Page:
Synopsis: Victor Joseph and Thomas Builds-A-Fire are brought together by Victor's father who saves Thomas from a fire that destroys his house and kills his parents. In close proximity all their lives on the Coeur D'Alene Indian reservation in Idaho, the boys could not be more different. Victor is the extrovert who excels at basketball and Thomas is the savant who lives with his grandmother after the death of his parents. The journey the two young men take to the home of Victor's estranged father in far off Arizona brings out of the past the remarkable events that brought them together.You can see how Alexie takes material from his life, changes it around and uses it his art.
This excerpt from the Siskel & Ebert review on TV June 28, 1998, featuring Gene Siskel and Roger Ebert, sums up the way I feel from previewing parts of the movie:
Siskel: Obviously, Smoke Signals is not, in any way, a standard film involving Native Americans. These are very specific characters, but not every utterance and every event in the film revolves around their Indian heritage. The result is to expand our notion of just who Native Americans are and can be. This thoroughly entertaining film Smoke Signals could turn out to be a milestone in Native American cinema. It could become the equivalent of the black cinema's She's Gotta Have It by Spike Lee in terms of contemporizing characters. Obviously, I'm giving a strong recommendation to Smoke Signals.Just two people ... and people first ... and that is refreshing.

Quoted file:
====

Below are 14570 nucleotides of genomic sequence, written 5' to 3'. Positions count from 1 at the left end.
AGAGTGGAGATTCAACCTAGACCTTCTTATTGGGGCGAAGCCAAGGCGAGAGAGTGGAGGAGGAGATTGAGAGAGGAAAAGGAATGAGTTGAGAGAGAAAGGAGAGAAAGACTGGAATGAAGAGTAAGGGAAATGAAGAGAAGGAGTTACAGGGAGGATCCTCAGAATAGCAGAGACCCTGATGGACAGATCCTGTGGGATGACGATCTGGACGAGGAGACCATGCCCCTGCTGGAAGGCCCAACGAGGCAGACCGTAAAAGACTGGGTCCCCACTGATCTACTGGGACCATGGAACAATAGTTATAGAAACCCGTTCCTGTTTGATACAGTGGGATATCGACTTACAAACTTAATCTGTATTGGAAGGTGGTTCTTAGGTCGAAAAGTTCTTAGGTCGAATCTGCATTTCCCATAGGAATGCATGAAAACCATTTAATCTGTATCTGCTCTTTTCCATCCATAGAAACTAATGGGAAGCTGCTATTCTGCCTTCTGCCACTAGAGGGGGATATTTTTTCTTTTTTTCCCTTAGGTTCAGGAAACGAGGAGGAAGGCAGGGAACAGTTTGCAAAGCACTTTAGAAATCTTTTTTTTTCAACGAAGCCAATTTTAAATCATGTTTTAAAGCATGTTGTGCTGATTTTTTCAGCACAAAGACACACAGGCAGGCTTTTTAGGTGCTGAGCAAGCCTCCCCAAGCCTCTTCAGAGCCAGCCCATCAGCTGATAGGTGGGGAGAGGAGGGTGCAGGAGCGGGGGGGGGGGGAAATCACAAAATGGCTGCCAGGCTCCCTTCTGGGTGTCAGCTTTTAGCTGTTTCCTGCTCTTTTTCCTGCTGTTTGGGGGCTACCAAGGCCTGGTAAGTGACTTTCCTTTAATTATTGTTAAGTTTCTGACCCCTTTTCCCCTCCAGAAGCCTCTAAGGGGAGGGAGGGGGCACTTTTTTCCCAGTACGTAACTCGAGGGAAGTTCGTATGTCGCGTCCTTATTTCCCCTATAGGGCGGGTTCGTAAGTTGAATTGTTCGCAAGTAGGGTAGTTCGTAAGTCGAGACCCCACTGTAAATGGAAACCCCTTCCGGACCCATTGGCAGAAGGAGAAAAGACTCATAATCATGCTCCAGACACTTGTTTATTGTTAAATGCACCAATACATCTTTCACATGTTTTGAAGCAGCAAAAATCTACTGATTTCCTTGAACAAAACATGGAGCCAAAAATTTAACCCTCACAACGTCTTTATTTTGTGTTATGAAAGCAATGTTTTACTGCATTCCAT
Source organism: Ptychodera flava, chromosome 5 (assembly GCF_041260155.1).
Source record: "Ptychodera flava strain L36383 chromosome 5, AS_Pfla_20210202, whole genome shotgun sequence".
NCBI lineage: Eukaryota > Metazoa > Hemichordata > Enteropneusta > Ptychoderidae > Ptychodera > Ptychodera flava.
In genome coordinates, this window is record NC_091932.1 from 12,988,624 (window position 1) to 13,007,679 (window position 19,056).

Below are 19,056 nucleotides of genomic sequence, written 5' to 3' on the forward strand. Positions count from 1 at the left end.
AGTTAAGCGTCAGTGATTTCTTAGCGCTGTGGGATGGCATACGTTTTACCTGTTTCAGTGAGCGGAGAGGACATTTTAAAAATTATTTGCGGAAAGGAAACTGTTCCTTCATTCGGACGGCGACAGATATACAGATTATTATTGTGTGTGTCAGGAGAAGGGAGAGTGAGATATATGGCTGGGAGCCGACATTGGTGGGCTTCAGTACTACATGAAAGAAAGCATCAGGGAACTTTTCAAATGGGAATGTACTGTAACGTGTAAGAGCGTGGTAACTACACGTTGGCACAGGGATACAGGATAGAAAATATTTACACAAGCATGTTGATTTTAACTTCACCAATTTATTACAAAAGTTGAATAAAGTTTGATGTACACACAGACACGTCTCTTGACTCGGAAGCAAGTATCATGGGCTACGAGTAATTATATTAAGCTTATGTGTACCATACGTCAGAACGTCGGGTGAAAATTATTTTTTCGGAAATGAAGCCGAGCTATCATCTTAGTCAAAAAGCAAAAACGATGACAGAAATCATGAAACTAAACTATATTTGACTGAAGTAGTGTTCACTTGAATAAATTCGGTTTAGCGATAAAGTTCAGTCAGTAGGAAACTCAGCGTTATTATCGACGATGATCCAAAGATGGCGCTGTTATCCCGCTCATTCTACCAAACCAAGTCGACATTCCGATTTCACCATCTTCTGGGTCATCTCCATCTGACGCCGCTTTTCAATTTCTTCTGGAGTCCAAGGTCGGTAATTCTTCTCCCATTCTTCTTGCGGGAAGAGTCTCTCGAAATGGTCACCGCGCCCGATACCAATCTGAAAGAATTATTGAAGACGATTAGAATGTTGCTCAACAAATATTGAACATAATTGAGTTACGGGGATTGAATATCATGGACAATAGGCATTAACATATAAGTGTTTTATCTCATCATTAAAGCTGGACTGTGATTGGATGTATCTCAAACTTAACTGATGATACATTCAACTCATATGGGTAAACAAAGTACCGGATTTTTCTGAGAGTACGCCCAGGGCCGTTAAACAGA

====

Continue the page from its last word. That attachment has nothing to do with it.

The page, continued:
Ebert: I loved it, too. I'll tell you, Gene, the interesting thing here is that, for once, I felt I was seeing real Native Americans everyday, talking to each other, living life, without all kinds of filters of history and tradition and archetypes and stereotypes between me and the screen. These are just two people.
Siskel: People first!
Ebert: And that was really refreshing. And the acting is lots of fun, especially the smaller of the two actors, who can't stop talking and is really engaging.
Janet Maslin's review in The New York Times (June 26, 1998) says the movie's stories "describe a contemporary American Indian culture coming to terms with its past in offbeat, unexpected ways. These range from casual asides about George Armstrong Custer to the patter of the reservation's radio station, where "It's a good day to be indigenous!" is a way to greet the morning."
Peter Travis, reviewing the movie in Rolling Stone (July 17, 1998), says:
When it comes to American Indians, Hollywood either trades in Injun stereotypes or dances with Disney. Forget that. Smoke Signals, written and directed by Indians, also casts Indians as Indians. "No Italians with long hair," says Sherman Alexie, 31, the Indian poet, novelist and short-story writer who brings a scrappy new voice to movies with his first screenplay. And what a comic, profane and poetic voice it is. Alexie risks pissing off the PC [politically correct] cavalry as he explores the humor and heartbreak of being young and Indian and living on a reservation ("the rez") at the end of the twentieth century.Peter Stack, movie critic for The San Francisco Chronicle (Jule 3, 1998), said the movie "looks at Indian life in a down-to-earth yet irreverent way that focuses on its engaging characters." But more importantly, he adds, it "also clicks as an on-the-road adventure with Victor and Thomas playing off each other." Stack says: